What Is Alcoholism?
Alcoholism, also known as alcohol dependency and alcohol use disorder, is a disease that makes the body dependent on alcohol. The term “alcoholism” is often used interchangeably with the term “alcohol abuse,” but the former is actually much more serious than the latter. When someone is dealing with alcohol abuse, they are beginning to build a higher tolerance to alcohol. Alcohol abuse typically leads to alcoholism. An individual with alcoholism drinks so heavily and frequently that they need alcohol to get through every day. Since alcoholism can lead to severe health issues and complications, it’s important to know the signs in yourself or a loved one.
Signs of Alcoholism
The signs of alcoholism may vary for every individual who has this disorder. However, there are some tell-tale signs that may determine if someone has developed alcoholism. They include:
- Drinking alcohol very often
- Lying about when/how often you drink
- Having an increased alcohol tolerance
- Experiencing memory loss or lapses
- Tremors and bodily shaking
- Having issues at work and school
- Having a strong craving or desire to drink
- Drinking in secret or drinking alone
- Inability to control consumption of alcohol
- Neglecting routines like eating and practicing personal hygiene
So how and why do these signs begin? That has a lot to do with the combination of alcoholism risk factors that may affect an individual.
Alcoholism Risk Factors
Alcoholism can be influenced by a variety of environmental, societal, and genetic factors. Someone who experiences the following issues during youth, adolescence, or adulthood may be at a higher risk for developing alcoholism:
- Aggressive behavior during childhood
- Poor social skills during childhood
- History of mental illnesses like depression
- Experimenting with alcohol at a young age
- Lack of parental supervision
- Access to alcohol
- High stress levels
- Being in poverty
- Peer pressure
- Self esteem issues
- Having a close relative with alcoholism
A majority of the factors above are environmental or social. So where do genetics fit into one’s predisposition for alcoholism and addiction?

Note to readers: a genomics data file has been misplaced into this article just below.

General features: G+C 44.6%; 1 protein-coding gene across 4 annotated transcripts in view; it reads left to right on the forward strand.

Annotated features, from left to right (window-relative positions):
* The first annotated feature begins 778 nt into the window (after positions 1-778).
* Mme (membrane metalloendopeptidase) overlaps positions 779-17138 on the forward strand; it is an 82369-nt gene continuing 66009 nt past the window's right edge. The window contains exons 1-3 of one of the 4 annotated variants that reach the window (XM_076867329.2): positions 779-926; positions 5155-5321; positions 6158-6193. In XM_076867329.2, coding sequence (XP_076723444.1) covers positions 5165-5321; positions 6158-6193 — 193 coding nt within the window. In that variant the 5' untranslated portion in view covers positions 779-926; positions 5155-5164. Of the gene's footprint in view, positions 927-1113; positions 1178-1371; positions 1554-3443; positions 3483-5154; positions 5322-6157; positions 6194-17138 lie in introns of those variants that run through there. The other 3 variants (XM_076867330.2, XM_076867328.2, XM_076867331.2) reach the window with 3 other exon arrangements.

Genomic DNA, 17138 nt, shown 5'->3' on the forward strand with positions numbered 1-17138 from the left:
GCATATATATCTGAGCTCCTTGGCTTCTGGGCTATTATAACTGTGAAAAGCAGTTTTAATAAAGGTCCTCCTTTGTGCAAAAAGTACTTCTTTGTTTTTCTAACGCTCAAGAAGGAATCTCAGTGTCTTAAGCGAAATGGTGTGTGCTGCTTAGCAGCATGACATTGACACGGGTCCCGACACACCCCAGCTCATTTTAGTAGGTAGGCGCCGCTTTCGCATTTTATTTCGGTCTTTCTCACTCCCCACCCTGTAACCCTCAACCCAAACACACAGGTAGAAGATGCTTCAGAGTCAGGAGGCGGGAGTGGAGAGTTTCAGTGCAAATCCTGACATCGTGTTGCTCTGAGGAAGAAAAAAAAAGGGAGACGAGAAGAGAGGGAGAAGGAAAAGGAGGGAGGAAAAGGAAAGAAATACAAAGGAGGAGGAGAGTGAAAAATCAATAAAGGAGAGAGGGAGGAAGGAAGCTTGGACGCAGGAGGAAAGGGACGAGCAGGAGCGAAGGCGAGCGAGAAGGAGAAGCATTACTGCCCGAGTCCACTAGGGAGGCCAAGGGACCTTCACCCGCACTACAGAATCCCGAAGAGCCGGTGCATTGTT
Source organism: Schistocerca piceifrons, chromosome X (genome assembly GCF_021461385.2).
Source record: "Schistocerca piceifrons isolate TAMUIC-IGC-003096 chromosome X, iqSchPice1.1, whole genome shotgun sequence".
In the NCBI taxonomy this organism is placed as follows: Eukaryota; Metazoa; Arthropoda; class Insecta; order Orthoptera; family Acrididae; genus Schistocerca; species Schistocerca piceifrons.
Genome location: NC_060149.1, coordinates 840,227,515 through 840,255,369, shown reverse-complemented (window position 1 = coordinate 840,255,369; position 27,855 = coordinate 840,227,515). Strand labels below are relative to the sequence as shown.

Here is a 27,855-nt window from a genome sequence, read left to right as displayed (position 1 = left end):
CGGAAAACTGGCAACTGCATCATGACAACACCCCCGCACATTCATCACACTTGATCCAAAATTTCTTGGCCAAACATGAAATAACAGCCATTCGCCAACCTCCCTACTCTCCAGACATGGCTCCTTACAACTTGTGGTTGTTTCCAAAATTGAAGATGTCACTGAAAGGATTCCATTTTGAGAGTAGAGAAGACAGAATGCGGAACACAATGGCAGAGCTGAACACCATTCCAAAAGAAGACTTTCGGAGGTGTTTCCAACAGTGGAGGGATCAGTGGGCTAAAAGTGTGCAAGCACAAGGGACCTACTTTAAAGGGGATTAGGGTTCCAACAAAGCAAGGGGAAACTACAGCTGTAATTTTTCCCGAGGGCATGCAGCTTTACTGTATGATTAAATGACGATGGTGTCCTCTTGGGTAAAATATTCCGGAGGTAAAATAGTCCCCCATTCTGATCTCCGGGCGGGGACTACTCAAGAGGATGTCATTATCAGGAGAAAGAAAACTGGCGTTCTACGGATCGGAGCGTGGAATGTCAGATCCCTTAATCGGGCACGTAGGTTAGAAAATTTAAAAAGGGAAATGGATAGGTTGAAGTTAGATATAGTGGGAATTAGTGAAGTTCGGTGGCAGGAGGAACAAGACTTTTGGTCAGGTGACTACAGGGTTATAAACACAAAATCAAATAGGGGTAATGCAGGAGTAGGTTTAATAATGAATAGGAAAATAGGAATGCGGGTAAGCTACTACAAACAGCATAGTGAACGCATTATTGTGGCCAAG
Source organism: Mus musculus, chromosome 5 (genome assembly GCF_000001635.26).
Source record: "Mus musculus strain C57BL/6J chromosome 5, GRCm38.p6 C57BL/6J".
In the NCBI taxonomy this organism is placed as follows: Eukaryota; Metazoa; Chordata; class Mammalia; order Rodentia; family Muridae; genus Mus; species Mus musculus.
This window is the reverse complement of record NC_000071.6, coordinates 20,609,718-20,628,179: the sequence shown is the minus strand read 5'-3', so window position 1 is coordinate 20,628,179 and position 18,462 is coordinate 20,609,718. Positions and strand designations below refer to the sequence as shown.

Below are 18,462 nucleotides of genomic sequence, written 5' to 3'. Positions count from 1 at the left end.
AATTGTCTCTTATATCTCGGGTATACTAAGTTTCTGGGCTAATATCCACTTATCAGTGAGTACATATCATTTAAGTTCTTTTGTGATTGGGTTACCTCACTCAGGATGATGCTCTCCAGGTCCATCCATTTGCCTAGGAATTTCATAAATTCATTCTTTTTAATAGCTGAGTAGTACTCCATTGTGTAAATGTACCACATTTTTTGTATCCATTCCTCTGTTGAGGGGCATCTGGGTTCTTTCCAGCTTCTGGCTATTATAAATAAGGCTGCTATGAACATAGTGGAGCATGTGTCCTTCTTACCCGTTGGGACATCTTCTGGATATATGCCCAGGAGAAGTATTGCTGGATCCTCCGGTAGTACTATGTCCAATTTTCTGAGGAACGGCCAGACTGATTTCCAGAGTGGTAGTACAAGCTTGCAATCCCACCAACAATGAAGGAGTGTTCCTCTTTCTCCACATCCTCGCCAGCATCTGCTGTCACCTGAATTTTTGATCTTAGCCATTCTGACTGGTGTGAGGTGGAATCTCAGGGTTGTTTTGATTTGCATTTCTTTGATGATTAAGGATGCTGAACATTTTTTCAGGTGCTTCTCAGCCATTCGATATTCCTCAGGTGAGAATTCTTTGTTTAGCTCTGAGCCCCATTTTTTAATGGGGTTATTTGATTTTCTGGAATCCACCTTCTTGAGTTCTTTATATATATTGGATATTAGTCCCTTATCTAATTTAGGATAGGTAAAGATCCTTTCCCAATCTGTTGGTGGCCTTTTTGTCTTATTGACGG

Is Alcoholism Hereditary?
Genetics do play a role in alcoholism and may predispose individuals to the disorder. The closer someone’s familial relationship is to an individual who has alcoholism, the more likely they are to develop it. Parents, for example, are very likely to pass a predisposition to alcoholism down to their children. While having a parent with alcoholism doesn’t guarantee that you will get it, having a genetic disposition does put you at a higher risk.
How to Avoid Alcoholism
If alcoholism runs in your family, there are many ways to prevent developing the disorder. Below are some ways to avoid alcoholism when it runs in the family:
- Limit your alcohol intake
- Manage stress in a constructive way
- Seek family counseling
- Maintain healthy relationships
- Educate yourself about your family’s history with alcoholism
- Notify your healthcare providers about any family history
Unfortunately, it is sometimes too late to prevent alcoholism. But it’s never too late to get help and be on your way to a happier and healthier life.
If you believe that you or a loved one may have alcoholism, talk to your healthcare provider. It is important to understand the disorder and get support from people who understand it. Some treatment methods of alcoholism include inpatient and outpatient rehab programs, certain medications, support groups, and more.
To learn more about genetics and alcoholism, contact our team of substance abuse professionals by giving us a call at 866-345-2147.